The Palmach also contributed many anecdotes, jokes, "chizbat" (short funny tales, often based on exaggerations), songs and even books and stories.

Notable Palmach cultural figures include:

Notable Palmachniks



Palmach Museum

The Palmach museum is located on Chaim Lavon street in Tel Aviv, Israel. It is an experiential museum that covers the Palmach legacy through the stories of individuals and groups. Visitors to the museum join the group of young Palmach recruits from its establishment, and advanced through the story of the Palmach until the end of the War of Independence.

The manner of presentation is extremely innovative. There are no displays or documents, but rather an account of a fascinating personal story accompanied by three-dimensional decor, films and various effects incorporating documentary materials.The visit, which is conducted in groups, correlates with the structure of the presentation, set out as a series of events, and symbolizing the Palmach team spirit.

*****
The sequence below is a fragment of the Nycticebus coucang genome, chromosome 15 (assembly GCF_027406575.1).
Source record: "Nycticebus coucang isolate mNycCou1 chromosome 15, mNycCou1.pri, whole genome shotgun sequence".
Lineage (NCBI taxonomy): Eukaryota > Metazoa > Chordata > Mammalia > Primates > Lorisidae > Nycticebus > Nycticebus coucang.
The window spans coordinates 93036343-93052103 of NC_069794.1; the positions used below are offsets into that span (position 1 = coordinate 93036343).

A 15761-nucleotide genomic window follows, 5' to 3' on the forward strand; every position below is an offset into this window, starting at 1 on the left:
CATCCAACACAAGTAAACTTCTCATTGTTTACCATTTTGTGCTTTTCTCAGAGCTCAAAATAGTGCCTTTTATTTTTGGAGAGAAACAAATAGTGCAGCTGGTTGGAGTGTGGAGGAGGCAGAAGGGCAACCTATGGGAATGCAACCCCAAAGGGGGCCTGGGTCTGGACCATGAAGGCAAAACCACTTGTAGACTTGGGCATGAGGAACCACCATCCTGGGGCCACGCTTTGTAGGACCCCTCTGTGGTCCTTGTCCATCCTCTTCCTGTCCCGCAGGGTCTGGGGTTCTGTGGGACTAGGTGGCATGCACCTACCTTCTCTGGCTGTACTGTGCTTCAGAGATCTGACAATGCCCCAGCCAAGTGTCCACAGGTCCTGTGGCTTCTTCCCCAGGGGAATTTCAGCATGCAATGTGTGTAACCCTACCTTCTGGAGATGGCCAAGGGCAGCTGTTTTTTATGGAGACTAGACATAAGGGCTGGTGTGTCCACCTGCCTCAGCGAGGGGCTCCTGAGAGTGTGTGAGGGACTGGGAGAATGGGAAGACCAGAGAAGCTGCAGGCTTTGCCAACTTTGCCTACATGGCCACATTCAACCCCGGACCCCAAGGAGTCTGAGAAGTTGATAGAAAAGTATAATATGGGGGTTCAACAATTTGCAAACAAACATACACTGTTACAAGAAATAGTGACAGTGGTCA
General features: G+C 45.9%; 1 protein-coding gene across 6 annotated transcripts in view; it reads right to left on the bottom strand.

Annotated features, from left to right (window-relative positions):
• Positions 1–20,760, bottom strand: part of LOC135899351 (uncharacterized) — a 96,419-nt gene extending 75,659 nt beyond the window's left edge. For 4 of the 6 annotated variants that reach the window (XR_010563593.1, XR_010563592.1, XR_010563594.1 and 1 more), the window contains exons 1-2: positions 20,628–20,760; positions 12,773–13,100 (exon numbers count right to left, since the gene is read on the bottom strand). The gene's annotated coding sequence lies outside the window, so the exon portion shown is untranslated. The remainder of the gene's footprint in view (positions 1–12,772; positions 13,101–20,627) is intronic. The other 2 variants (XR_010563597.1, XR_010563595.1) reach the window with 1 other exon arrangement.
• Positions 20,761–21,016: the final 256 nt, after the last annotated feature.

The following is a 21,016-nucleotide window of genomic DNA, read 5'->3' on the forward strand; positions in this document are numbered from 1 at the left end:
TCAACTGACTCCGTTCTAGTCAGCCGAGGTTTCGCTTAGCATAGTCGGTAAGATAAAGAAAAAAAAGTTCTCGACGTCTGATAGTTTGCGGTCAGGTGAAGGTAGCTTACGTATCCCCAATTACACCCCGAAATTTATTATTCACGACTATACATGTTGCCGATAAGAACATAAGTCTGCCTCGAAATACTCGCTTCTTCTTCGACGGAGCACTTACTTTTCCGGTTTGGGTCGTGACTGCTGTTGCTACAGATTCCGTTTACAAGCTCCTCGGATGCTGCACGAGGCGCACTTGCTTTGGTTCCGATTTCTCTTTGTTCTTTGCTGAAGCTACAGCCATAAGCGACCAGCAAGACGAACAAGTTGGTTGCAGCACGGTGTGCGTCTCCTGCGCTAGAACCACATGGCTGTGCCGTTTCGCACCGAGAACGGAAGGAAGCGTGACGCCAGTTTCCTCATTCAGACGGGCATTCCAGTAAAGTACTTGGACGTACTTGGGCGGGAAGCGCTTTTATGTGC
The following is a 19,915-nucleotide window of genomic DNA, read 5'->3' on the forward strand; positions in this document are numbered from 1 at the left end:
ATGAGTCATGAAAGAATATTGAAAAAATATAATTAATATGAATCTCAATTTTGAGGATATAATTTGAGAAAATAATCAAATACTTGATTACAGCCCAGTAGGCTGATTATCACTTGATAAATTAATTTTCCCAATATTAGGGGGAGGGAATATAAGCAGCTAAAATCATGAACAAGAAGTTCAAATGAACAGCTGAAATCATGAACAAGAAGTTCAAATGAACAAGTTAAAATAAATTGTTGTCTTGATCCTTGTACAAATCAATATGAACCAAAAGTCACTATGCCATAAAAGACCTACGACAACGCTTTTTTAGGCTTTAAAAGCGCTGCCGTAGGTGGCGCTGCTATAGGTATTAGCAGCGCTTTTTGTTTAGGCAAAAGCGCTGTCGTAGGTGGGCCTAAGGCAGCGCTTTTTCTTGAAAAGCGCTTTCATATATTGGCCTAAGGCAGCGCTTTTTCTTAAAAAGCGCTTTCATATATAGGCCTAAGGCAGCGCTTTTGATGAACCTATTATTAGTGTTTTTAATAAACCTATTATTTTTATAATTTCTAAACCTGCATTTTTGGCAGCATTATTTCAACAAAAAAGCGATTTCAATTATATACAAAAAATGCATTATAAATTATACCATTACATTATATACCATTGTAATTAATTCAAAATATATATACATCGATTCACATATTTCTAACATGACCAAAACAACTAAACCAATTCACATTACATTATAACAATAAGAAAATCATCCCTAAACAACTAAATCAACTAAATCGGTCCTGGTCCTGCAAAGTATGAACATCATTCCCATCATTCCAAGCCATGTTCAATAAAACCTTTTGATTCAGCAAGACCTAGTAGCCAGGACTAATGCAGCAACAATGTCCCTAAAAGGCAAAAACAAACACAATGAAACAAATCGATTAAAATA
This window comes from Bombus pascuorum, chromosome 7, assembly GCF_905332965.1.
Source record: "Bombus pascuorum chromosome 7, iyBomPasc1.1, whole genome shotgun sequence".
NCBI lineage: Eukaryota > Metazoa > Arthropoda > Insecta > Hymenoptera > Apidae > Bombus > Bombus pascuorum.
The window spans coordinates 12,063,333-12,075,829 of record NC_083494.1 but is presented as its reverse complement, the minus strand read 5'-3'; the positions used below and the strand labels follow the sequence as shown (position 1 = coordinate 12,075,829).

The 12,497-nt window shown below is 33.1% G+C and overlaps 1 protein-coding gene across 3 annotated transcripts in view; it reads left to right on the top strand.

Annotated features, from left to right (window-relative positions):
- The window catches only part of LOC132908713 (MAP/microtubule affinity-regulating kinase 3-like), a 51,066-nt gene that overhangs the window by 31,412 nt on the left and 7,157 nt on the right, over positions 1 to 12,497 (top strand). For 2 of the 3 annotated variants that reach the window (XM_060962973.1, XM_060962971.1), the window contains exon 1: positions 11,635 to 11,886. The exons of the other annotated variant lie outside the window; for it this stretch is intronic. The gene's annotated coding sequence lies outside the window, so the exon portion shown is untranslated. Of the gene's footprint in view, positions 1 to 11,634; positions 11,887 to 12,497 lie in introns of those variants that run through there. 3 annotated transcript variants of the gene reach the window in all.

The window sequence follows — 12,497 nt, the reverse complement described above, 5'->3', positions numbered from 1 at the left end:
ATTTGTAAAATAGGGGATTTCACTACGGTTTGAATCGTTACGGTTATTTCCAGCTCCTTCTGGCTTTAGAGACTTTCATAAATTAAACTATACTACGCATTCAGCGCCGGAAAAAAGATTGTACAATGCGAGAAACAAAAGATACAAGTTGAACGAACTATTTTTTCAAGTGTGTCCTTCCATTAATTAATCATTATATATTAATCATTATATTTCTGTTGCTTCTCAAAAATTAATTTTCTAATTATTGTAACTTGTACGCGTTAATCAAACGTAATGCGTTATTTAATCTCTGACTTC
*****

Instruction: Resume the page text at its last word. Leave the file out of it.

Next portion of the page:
The tour commences and ends in the memorial hall for Palmach warriors who died fighting for establishment of the state of Israel.

See also



External links



Bibliography

  • The Palmach - Its Warriors and Operation, Uri Brener, special edition for Palmach national convention, 1978
  • Library of Congress (U.S.) subject tracings
  • Palmach: Plugot Hamahatz shel Hahaganah, 1941-1949 Meir Pa'il, Avraham Zohar and Azriel Ronen (Hebrew)